The Federal Reserve raised short-term interest for an 11th straight time Tuesday, saying the after-effects of Hurricane Katrina have increased near-term economic uncertainty but "do not pose a more persistent threat."
Policy-makers led by Fed Chairman Alan Greenspan raised the benchmark overnight lending rate by a quarter-percentage point to 3.75 percent, its highest level in more than four years.
Although the move was expected, stock prices fell sharply as many investors were disappointed the Fed indicated more rate hikes are likely, using language virtually unchanged from recent past statements. Many Wall Street traders had hoped the Fed would use Katrina as an excuse to remove or change the language, but instead the central bank reiterated its long-standing position that "policy accommodation can be removed at a pace that is likely to be measured."
The Dow Jones industrial average, which had been in positive territory before the Fed's rate announcement late in the session, fell 77 points or 0.7 percent to close at 10,482.
Diane Swonk, chief economist for Mesirow Financial in Chicago, said the Fed statement was "a bit more hawkish" than she would have expected, especially with Hurricane Rita heading into the Gulf of Mexico, once again roiling energy markets.
"Once they got the uncertainty of Katrina out of the way they just got back to their boilerplate statement," Swonk said.
Under the direction of Greenspan, the Fed’s policy-making Open Market Committee has raised short-term rates a quarter-point at every scheduled meeting since June 30, 2004, when the overnight federal funds rate stood at a 46-year low of 1 percent.
While most of the rate hikes have been approved by a unanimous vote of the 10-member panel, Tuesday's move was opposed by Fed Gov. Mark Olson, who preferred to leave rates unchanged. Swonk said the rare opposition by a Fed governor was a sign of likely intense debate over the long-term impact of Katrina.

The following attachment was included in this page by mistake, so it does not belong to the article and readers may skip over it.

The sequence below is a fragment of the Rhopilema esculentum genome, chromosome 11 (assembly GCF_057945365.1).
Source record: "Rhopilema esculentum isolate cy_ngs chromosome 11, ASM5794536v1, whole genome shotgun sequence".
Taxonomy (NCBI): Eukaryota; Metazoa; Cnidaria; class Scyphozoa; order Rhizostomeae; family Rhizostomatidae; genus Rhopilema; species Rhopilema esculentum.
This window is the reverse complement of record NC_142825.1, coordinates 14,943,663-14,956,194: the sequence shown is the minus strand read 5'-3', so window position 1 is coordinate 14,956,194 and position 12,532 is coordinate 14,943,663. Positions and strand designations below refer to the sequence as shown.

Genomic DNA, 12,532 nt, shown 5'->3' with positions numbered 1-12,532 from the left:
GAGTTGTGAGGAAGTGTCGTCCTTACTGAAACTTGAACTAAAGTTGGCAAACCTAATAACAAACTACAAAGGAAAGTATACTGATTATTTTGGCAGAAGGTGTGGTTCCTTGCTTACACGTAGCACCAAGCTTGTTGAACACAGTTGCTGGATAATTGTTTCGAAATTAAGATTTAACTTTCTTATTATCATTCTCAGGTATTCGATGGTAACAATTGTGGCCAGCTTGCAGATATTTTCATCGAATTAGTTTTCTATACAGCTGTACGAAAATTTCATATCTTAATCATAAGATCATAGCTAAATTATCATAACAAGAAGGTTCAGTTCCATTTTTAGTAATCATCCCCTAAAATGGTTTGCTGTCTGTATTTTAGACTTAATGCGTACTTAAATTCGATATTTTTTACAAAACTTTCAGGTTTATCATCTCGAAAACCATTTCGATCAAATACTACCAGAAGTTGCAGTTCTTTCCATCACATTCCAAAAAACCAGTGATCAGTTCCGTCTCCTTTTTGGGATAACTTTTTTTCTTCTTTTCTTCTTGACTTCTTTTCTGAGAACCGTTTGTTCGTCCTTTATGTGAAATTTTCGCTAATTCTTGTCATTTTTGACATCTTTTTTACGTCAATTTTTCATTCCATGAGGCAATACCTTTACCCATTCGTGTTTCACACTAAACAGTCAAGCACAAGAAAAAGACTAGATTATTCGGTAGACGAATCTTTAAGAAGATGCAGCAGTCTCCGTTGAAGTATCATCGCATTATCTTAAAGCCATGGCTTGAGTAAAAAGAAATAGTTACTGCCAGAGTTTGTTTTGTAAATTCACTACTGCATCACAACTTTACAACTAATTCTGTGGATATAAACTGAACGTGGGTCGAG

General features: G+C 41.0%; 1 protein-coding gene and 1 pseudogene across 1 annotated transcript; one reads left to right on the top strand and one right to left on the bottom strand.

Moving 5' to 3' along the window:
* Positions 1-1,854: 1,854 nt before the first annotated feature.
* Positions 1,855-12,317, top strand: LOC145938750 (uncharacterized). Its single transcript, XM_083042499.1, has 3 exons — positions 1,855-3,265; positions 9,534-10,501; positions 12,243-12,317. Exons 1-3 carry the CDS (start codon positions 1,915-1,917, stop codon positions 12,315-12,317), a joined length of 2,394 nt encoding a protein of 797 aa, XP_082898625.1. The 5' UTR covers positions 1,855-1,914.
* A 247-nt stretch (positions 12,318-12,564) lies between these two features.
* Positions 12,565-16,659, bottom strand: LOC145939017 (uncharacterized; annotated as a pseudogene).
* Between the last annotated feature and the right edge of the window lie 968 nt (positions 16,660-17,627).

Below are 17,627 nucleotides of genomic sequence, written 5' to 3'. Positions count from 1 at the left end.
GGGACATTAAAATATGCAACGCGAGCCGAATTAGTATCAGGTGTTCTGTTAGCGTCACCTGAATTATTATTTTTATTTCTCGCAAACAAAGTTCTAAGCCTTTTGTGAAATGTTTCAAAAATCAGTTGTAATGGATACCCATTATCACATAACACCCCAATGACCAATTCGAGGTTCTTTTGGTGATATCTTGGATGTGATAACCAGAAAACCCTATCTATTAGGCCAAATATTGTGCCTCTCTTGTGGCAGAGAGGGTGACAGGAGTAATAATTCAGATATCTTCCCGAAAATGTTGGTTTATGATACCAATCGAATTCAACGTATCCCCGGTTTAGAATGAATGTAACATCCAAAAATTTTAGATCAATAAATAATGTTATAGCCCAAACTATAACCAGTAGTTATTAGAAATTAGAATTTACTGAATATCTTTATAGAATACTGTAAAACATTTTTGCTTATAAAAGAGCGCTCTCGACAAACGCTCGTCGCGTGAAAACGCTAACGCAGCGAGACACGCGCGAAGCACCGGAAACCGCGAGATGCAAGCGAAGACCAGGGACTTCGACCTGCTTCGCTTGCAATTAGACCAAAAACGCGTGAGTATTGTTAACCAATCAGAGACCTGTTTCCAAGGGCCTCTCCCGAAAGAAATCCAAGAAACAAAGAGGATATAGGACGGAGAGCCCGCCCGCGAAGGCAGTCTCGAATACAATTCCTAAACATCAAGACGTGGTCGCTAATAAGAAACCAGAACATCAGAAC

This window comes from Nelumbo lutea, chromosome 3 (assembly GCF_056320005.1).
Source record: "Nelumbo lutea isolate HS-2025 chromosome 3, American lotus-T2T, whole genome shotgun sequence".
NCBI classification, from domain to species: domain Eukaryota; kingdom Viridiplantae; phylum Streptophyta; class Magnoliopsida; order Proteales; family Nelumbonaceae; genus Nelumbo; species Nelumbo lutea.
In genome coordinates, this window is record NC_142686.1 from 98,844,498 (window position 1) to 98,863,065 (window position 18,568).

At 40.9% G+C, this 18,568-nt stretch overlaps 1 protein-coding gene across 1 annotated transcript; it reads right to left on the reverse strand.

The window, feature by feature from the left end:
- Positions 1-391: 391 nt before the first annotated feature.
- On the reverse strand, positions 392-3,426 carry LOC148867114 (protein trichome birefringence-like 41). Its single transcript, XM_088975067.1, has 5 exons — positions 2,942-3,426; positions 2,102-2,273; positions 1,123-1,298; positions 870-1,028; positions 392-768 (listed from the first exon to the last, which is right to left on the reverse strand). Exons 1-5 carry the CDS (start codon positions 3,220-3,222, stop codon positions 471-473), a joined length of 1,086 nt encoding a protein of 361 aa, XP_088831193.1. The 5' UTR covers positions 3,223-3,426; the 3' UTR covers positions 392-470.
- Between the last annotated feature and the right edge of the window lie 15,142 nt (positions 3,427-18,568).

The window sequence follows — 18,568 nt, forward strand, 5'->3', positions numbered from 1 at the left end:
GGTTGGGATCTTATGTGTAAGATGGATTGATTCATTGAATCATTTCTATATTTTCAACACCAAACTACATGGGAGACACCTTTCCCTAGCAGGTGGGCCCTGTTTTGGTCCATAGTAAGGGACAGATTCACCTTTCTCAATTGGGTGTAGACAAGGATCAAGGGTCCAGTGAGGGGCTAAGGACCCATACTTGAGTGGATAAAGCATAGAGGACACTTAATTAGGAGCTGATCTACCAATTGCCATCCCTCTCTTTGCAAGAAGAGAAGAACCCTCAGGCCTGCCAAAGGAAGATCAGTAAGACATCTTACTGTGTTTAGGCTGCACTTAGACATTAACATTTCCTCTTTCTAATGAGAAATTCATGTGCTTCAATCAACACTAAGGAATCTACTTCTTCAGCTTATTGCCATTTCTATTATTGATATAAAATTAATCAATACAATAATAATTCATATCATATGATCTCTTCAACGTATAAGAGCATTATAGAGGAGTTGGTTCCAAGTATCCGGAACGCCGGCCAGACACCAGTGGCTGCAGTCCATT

Central bankers apparently are more concerned that soaring energy costs left in Katrina’s wake will lead to higher inflation rather than cause a lasting economic slowdown. Most forecasters believe the dampening effect of Katrina will be temporary and offset next year by a boost from the massive federal and private spending needed to rebuild devastated New Orleans and other Gulf Coast cities.
In a statement announcing the rate decision, the Fed said the "widespread devastation in the Gulf region" and resulting boost in energy prices will slow spending, production and employment. The Fed added that "higher energy and other costs have the potential to add to inflation pressures" but noted that core inflation has been muted in recent months.
Ethan Harris, chief U.S. economist for Lehman Bros., said it should not be surprising the Fed chose to focus on the potential inflationary effects of Katrina, especially with Congress poised to spend up to $200 billion on recovery from the storm and rebuilding the devastated region.
"I actually think the inflation risk is greater than the growth risk," said Harris. "There are risks on both sides. But I think given the scale of the fiscal package, you're more likely to get increased growth than less growth by year-end."
Others disagree. Wachovia Securities economist Gina Martin said higher energy prices are likely to slow consumer spending "pretty significantly" in the fourth quarter and into early next year.
"I think the effect is more slower growth than higher inflation," she said. "The Fed sees it a little bit differently."
Swonk said central bankers might have concluded that raising rates now was more palatable than it will be at their next meeting Nov. 1, when much of the short-term impact of Katrina will be evident in economic data. Unemployment is likely to rise in wake of the massive displacement caused by the storm, and industrial output likely will fall.
"It's easier to say Katrina is a transitory effect when you haven't seen the data yet then when you're in the middle of bad data," she said.
But Richard Yamarone, director of economic research at Argus Research, said the fed's statement "essentially locks in additional rate hikes" at the Nov. 1 and Dec. 13 meetings of policy-makers.
With the economy expanding steadily at a rate near its long-term average of 3.5 percent — and Greenspan rapidly running out of time in his 18-year term as Fed chief — the central bank is slowly tightening credit to prevent any overheating that could lead to accelerating inflation.
Greenspan and other Fed officials also have raised concern about rapid growth in home prices, which have been buoyed by near-record low mortgage rates. Housing starts edged lower in August for a second straight month, the government said Tuesday, in a sign the market may be cooling slightly at last.
In a speech last month looking back at his 18 years as Fed chief, Greenspan warned that "history has not dealt kindly" with the aftermath of asset price bubbles.
Greenspan is scheduled to chair only three more meetings of the Federal Open Market Committee before he steps down Jan. 31, when his term as a Fed governor ends. He is not eligible for reappointment, and the Fed indicated this month that he has no plans to stay on.
President Bush has not yet named a successor.